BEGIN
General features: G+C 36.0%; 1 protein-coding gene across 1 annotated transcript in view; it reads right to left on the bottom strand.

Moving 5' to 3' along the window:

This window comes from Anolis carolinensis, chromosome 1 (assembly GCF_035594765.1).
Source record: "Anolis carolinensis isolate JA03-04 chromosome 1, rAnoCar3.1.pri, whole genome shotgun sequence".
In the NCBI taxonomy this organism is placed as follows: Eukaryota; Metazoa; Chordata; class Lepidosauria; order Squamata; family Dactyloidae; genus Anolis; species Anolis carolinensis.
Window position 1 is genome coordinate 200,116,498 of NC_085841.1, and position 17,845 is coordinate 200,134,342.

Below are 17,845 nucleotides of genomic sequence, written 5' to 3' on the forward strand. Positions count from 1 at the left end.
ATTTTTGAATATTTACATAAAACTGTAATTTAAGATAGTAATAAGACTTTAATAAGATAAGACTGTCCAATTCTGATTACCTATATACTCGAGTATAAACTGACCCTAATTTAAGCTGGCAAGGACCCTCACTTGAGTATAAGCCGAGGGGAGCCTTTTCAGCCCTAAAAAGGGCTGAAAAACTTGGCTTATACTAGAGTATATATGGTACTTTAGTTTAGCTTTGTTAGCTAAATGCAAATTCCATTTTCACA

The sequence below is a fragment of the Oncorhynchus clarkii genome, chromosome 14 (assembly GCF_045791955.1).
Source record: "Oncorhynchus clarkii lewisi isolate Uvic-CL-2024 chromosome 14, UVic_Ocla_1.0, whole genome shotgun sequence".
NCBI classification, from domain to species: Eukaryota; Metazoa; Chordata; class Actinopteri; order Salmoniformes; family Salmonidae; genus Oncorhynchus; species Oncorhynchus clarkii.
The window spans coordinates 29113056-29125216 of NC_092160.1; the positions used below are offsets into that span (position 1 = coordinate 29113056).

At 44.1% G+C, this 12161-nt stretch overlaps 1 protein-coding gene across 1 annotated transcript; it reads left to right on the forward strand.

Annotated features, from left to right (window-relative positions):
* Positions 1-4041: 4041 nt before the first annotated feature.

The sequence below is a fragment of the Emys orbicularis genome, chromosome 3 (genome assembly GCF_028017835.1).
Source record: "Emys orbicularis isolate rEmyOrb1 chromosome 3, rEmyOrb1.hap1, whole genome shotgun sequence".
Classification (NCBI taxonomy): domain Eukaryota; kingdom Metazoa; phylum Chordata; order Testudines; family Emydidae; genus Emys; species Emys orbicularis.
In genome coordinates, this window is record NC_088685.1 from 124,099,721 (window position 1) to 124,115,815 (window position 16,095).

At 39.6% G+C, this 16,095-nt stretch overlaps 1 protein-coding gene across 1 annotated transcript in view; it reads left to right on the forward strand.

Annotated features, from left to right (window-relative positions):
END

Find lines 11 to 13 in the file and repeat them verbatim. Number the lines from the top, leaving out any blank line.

NCBI classification, from domain to species: Eukaryota; Metazoa; Chordata; class Actinopteri; order Salmoniformes; family Salmonidae; genus Oncorhynchus; species Oncorhynchus clarkii.
The window spans coordinates 29113056-29125216 of NC_092160.1; the positions used below are offsets into that span (position 1 = coordinate 29113056).

At 44.1% G+C, this 12161-nt stretch overlaps 1 protein-coding gene across 1 annotated transcript; it reads left to right on the forward strand.